Legacy of a lynching looms over the Lawrenceville Square
During Sunday’s protest, a heavy emphasis was put on remembering the lynching of Charles Hale on the corner of Pike and Perry Streets on the Lawrenceville Square in 1911. During a part of the gathering where participants were asked to shout the names of African-Americans who have been killed recently — including Breonna Taylor, George Floyd, Ahmaud Arbery and Rayshard Brooks — Hale’s name was added to the list as well.
A printout of a photo of Hale’s lynching, which is in the holdings of the Georgia Archives, was shown at the rally Sunday.
Blair, who became the first African-American elected to the Gwinnett County Board of Education in 2018, said students in the county’s school district should be taught about what happened to Hale and other victims of lynchings as part of a more inclusive curriculum that teaches the history of all ethnicities.
“I did not know who Charles Hale was when I grew up in Gwinnett County Public Schools,” Blair said. “That is a problem. The history that we all have been taught is a whitewashed and revisionist one.”
There is a push emerging to have a memorial to Hale and other victims of lynchings in Gwinnett erected in the county. Steve Babb with the Gwinnett Remembrance Coalition said there are at least three documented cases of African-Americans being lynched in the county. Hale’s death is the most recent, but two others occurred in the 1880s.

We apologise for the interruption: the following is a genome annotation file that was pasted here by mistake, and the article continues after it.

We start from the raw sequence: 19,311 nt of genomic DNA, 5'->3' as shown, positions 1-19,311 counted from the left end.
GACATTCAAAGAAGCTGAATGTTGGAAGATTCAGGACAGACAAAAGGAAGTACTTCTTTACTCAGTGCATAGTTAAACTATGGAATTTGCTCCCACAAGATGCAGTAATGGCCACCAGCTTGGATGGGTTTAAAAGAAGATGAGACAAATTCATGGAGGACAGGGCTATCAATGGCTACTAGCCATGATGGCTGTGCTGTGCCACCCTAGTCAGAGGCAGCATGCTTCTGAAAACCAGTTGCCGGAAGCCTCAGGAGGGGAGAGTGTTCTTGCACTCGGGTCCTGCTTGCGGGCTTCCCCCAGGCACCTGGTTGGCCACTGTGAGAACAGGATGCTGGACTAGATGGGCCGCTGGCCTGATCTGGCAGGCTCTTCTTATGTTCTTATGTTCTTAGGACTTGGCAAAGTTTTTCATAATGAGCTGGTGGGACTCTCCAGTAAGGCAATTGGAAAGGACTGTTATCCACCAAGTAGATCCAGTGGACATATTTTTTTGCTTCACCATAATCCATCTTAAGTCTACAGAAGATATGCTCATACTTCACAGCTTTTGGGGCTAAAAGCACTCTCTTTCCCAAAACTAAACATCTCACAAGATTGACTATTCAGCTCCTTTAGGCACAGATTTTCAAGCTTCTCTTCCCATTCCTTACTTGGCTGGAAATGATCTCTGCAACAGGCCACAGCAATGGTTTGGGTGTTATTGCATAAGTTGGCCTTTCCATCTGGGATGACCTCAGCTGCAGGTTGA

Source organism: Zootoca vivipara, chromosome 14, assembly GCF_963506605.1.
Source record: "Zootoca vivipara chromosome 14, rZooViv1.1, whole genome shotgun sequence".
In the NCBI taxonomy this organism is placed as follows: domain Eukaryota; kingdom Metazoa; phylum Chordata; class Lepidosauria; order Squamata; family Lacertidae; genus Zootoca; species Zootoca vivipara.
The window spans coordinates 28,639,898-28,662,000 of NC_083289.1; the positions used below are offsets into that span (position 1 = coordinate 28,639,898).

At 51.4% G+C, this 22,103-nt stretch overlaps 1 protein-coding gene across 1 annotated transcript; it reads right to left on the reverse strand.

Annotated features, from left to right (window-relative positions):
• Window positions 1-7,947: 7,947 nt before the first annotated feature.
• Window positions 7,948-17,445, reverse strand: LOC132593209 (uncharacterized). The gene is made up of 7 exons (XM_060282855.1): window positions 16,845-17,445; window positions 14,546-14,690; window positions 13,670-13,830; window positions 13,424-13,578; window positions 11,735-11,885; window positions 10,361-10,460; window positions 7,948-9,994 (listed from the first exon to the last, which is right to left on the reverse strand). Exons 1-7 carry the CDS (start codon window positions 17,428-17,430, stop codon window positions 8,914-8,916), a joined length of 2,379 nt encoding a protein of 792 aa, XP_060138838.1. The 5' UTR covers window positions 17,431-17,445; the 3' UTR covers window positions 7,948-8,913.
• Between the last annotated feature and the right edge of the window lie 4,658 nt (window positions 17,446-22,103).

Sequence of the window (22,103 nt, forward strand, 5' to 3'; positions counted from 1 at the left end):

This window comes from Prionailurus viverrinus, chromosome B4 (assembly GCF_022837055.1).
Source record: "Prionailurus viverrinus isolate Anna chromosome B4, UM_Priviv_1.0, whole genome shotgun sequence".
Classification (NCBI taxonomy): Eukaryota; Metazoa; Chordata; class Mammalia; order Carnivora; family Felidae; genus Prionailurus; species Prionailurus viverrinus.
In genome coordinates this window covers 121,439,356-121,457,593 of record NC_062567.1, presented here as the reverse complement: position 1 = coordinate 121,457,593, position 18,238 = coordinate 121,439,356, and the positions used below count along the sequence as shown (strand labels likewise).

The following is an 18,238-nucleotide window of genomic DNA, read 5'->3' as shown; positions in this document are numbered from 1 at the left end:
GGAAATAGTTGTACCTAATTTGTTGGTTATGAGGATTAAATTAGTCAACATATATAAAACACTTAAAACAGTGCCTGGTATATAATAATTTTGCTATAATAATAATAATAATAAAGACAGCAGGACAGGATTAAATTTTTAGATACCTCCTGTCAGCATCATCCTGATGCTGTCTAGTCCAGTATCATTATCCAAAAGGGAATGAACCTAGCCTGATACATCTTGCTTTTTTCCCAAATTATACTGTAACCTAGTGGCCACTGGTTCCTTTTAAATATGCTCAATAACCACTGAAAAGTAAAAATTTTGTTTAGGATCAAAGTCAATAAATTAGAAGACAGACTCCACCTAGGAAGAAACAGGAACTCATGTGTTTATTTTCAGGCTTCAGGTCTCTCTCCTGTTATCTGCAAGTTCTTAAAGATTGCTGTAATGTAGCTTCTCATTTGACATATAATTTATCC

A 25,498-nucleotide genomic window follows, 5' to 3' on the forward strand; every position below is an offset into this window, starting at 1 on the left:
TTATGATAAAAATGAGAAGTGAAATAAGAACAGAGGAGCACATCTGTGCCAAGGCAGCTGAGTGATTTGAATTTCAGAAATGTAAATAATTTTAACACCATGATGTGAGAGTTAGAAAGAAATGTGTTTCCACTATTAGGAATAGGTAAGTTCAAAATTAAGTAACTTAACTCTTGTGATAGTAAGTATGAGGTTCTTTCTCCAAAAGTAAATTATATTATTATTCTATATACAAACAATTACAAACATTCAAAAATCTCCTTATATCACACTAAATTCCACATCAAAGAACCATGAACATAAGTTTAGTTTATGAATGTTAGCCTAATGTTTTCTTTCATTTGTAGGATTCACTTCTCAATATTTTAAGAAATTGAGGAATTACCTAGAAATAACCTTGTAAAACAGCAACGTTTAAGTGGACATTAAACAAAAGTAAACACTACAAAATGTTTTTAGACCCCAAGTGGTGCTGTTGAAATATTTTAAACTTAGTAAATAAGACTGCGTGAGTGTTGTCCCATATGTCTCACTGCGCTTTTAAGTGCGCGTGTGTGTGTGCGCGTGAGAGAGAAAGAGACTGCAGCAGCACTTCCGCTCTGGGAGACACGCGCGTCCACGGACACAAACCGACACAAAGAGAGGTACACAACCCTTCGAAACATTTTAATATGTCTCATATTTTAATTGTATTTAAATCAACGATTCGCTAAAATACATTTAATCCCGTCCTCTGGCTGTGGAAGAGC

“We’re basically trying to remember the victims of lynchings here in Gwinnett,” Babb said of his group’s work.
That history of lynchings, and the fact that the Confederate memorial was erected a few yards away from where Hale was lynched, is one of the reasons why several participants in Sunday’s rally said the monument should be removed.
“The county commission failed us (in 1993),” Ragans said. “This monument went up on this street corner, where historic lynchings occurred, as a reminder — a reminder that African-Americans need to ‘remember their place’ in the hierarchy, thus emboldening those who see this as a rallying cry to the lost cause of the Confederacy.”